I have to admit I was a bit of a skeptic about live-streaming apps such as Periscope and Meerkat. Really, I thought, just one more way for social network narcissists to broadcast the ephemera of their lives as breaking news? Just trolling for live streams in these mobile apps will net you a lot of staggeringly banal crap. Apparently, people are as uninspired in Turkey as they are in U.S. college dorms.
Still, I'm coming around as I see some brands creating fun video moments that have enlivened my day. Lately I've been monitoring Mashable and Cosmopolitan magazine. The former has an actual live-stream programming schedule already in place, with news updates and product reviews. The latter broadcasts random openings of incoming FedEx packages and office parties. At their best, these daily interludes are welcome glimpses into the personalities and tone behind a media brand.
Bolthouse Farms, makers of healthy juices and dressings, has latched onto this medium with a new series that highlights drink recipes with leading mixologists.
Hosted by the Bolthouse digital marketing team of Pam Naumes (past speaker at MediaPost events) and Greg Misa (speaking at our upcoming OMMA LA), the broadcast I caught last week shows ace bartender Josh Goldman making the intriguing beet-juice-based Borscht Belt and its alcohol-free version, the Fozzie Bear.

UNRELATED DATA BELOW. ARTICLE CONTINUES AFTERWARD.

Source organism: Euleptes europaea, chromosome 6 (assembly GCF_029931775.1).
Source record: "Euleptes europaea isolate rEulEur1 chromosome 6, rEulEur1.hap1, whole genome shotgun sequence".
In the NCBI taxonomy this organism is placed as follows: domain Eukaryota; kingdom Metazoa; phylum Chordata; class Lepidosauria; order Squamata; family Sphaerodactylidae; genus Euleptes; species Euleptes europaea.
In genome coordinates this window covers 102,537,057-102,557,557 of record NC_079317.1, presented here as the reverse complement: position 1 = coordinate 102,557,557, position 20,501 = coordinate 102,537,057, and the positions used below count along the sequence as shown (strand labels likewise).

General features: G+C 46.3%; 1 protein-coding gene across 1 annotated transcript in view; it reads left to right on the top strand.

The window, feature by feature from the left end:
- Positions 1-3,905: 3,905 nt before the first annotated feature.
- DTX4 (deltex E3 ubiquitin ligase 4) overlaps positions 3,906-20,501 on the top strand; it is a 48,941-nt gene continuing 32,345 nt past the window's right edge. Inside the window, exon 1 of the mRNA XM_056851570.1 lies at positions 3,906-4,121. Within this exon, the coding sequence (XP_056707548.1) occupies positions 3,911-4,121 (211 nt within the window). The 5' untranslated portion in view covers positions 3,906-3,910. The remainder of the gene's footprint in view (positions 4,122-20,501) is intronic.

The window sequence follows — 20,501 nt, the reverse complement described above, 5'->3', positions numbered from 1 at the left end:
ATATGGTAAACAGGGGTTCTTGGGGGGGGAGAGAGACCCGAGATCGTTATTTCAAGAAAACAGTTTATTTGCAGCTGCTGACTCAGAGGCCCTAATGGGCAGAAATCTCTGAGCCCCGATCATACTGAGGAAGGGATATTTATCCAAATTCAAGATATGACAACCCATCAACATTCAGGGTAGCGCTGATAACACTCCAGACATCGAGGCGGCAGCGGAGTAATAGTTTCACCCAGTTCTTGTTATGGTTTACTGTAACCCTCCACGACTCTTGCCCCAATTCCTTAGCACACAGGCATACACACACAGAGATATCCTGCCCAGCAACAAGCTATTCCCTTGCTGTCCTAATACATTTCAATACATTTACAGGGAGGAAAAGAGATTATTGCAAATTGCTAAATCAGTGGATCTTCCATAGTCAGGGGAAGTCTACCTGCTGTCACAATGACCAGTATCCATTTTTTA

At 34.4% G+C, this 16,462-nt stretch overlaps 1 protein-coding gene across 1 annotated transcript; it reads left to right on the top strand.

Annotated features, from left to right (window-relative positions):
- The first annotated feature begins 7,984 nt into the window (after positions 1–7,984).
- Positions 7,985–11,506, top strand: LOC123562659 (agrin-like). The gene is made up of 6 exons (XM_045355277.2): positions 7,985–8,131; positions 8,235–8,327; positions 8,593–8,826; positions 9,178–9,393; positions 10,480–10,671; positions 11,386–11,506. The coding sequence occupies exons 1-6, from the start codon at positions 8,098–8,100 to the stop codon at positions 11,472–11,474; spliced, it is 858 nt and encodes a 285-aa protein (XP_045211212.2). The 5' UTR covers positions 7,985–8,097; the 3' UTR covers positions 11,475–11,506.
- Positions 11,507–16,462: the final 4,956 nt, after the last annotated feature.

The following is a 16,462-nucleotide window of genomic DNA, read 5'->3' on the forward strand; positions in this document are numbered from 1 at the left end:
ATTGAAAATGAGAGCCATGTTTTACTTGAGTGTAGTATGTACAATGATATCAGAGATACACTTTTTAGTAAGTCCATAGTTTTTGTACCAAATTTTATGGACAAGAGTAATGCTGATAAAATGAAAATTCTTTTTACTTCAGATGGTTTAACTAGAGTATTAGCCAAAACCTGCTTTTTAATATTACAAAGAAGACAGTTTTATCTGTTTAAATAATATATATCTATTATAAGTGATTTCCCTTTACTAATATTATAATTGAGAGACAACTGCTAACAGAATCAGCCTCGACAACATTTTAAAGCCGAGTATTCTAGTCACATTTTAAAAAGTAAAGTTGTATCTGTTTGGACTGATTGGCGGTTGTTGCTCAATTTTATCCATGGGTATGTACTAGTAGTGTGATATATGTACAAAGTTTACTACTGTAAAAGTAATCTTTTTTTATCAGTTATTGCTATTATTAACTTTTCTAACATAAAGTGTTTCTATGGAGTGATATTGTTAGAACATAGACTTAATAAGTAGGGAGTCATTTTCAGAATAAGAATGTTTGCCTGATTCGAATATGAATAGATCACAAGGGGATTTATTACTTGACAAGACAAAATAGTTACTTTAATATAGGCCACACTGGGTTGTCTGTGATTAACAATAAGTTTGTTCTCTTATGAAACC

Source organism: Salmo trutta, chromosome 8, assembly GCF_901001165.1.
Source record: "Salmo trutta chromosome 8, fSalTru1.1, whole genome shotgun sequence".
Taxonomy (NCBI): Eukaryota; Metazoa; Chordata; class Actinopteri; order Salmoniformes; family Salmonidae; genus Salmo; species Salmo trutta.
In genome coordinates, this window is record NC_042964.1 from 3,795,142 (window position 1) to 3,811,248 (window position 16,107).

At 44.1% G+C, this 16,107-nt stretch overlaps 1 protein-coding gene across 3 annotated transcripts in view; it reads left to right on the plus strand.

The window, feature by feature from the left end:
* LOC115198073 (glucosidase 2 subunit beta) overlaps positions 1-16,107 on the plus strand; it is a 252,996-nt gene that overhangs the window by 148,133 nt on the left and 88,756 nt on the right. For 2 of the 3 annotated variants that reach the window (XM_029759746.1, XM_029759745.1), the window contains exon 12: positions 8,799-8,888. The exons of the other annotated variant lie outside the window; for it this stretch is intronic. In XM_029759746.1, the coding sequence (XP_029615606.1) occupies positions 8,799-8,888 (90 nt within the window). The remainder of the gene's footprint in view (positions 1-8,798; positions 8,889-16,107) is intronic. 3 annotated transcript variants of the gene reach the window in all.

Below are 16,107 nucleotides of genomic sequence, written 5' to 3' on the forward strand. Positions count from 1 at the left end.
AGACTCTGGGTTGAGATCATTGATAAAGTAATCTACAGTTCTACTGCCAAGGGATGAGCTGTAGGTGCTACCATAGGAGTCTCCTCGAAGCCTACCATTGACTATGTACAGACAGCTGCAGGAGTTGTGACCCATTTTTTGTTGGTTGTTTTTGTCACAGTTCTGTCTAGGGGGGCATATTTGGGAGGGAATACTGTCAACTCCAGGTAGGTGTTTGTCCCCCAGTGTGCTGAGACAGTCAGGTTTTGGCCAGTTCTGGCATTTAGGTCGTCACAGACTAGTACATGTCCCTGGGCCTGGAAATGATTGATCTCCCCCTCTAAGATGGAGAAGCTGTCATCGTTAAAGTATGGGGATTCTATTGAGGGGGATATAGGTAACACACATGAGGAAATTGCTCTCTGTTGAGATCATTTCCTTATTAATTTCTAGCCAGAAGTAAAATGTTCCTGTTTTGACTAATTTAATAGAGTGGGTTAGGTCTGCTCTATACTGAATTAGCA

Essentially, this is a branded content/product integration play. A Bolthouse juice was used as a base, but Greg and Pam wisely low-keyed the branding and highlighted the informational/entertainment content. Josh explains the elements of the drink and how and why they balance each other out, teaching us a bit about the “ology” of mixology in the process.
The ethos of live streaming is its disarming informality. Greg and Pam are our avatars. Each has a smartphone in hand, one presumably shooting for Periscope and the other for Meerkat. They taste and describe the drink for us as well.
Appropriate length is an open question in live streaming. This one was better-structured and more compact than most, lasting about five minutes. Many others I have seen have to stretch the preliminaries in order to gather an audience, or seem to be learning as they go a bit too obviously.
I think too few streams grasp their own format: mobile. This also strikes me as a push-pull medium. The push notification is perfect for the medium, but the content needs to pull you in immediately because of its disruptive distribution process. I find myself impatient when I have to respond to too many stream alerts.
Bolthouse is onto something here with regularly scheduled Thirsty Thursday (3:30 PST) live streams. A weekly series in this channel telegraphs what the viewer can expect and the time commitment necessary. It suggests how a combination of spontaneous feel and structure can work in live streaming to craft satisfying branded adventures.